For me, if there's a mood, there's a lyric. Apathy, Henley-style: "Let's go down to the Sunset Grill/watch the working girls go by/watch the basket people walk around and mumble/and gaze out at the auburn sky/maybe we'll leave come springtime/meanwhile, have another beer." I know people for whom "meanwhile, have another beer" could've been their epitaph FFS.

Maybe the soundest spiritual advice ever came from the mouth of Cheap Trick's Robin Zander. Opening up a new quote book, and said books have been the source of much of what I've written over the past three plus months, I asked my learned cousin (he, like me, was 18) to put a line in the front, the best thing he could think of. I would be filling it with great lines form great songs, what could he offer to set the whole thing off? I'm looking at it now. It says: "Surrender, surrender, but don't give yourself away." What possessed him to write that? He didn't even like The Trick. There you go: something in a line captures your imagination, articulates an essential emotion, encapsulates an idea so brilliantly that it just locks on to your heart, soul and mind, and never leaves. Well, that's been my experience. That's why, apart from the quote books, I just had to open up the mental archives and pluck something from within. There is a lyric for every occasion, every emotion, every relationship.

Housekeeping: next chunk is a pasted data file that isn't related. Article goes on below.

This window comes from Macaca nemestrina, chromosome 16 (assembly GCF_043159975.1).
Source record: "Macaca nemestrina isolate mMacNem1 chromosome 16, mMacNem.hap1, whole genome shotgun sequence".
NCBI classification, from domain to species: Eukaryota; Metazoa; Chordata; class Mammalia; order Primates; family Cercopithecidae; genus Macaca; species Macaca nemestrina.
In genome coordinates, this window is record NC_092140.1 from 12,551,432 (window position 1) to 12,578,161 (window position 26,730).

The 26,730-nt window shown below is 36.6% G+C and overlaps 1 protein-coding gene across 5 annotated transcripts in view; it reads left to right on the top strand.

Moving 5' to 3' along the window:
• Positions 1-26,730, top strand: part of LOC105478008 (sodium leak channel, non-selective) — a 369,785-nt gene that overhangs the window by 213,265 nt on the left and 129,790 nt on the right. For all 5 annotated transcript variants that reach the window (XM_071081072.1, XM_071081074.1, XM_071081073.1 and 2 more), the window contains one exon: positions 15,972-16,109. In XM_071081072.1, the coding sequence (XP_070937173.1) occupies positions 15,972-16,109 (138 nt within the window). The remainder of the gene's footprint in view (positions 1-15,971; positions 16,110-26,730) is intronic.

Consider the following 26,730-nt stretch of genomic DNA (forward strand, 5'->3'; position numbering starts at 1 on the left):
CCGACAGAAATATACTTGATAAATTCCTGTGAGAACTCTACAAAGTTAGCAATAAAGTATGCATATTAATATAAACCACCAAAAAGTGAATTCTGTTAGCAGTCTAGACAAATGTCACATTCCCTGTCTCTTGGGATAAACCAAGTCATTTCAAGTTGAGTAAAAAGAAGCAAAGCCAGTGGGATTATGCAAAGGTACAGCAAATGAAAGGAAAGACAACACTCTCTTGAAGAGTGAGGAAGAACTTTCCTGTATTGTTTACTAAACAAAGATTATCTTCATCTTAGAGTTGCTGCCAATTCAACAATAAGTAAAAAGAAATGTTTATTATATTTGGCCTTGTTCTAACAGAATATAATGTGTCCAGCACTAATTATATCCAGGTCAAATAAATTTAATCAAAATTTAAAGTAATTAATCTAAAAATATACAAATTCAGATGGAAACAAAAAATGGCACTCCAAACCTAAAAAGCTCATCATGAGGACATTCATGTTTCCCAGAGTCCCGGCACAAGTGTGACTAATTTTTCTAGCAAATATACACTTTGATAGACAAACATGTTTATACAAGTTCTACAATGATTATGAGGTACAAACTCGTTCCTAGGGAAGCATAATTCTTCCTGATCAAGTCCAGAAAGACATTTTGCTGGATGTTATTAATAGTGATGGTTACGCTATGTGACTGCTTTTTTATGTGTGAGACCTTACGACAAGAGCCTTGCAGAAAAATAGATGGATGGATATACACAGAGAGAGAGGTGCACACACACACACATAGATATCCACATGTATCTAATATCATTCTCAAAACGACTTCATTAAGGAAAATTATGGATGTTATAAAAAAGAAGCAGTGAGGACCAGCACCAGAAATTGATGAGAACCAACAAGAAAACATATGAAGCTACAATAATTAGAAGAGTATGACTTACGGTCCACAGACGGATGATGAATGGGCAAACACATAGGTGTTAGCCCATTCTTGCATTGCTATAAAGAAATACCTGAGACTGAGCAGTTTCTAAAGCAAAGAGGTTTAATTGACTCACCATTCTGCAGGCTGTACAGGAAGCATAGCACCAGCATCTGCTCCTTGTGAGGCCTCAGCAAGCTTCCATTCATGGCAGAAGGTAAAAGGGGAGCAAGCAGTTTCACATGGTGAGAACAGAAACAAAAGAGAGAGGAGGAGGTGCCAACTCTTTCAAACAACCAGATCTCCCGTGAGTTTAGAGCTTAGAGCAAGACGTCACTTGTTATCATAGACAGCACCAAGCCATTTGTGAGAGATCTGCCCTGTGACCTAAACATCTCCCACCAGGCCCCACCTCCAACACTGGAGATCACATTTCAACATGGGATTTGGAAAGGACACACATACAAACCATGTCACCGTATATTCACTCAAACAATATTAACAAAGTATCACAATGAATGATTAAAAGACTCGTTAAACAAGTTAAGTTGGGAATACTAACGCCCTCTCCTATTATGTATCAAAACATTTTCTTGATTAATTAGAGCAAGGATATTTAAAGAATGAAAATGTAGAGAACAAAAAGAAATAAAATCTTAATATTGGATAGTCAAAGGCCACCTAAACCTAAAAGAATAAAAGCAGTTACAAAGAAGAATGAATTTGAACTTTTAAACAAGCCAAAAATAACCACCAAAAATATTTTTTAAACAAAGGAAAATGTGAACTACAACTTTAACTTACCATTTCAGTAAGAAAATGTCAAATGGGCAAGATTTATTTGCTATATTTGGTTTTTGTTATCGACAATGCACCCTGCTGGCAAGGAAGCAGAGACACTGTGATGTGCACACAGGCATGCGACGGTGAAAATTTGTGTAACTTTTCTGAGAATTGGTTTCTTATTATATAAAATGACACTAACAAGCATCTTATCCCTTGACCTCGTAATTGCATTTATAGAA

So I have no further lyricism wisdom to offer. As the Bee Gees sang: "It's only words/andwords are all I have/to take your heart away." Apart from the shocking grammar, it'd make a good ending. But, hell, there's gotta be something better than that. Maybe Meat Loaf's "can't you see my faded Levi's bursting apart?" Certainly, looking at Mr Loaf's girth that conjures up a tsunami of vile images. But it's not really a closer, is it?